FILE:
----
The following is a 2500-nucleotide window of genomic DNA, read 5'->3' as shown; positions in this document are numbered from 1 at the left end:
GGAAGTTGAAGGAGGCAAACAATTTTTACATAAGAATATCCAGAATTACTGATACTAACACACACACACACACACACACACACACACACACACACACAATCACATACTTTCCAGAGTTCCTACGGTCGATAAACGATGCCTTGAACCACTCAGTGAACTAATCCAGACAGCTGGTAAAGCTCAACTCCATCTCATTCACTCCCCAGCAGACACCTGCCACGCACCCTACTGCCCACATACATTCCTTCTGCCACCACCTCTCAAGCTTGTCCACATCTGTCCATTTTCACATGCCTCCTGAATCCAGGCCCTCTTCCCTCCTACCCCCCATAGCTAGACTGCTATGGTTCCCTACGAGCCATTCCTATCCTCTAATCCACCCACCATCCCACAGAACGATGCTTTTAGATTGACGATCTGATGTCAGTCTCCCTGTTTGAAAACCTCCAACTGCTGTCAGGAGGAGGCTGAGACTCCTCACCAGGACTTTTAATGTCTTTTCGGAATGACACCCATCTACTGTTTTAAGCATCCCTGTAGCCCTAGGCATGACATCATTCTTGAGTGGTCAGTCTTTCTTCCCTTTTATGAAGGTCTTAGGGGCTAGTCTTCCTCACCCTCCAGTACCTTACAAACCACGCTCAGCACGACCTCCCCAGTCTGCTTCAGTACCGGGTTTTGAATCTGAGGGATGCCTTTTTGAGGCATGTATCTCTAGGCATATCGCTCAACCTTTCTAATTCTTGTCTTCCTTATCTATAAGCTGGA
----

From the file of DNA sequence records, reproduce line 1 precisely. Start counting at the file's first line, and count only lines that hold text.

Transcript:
The following is a 2500-nucleotide window of genomic DNA, read 5'->3' as shown; positions in this document are numbered from 1 at the left end: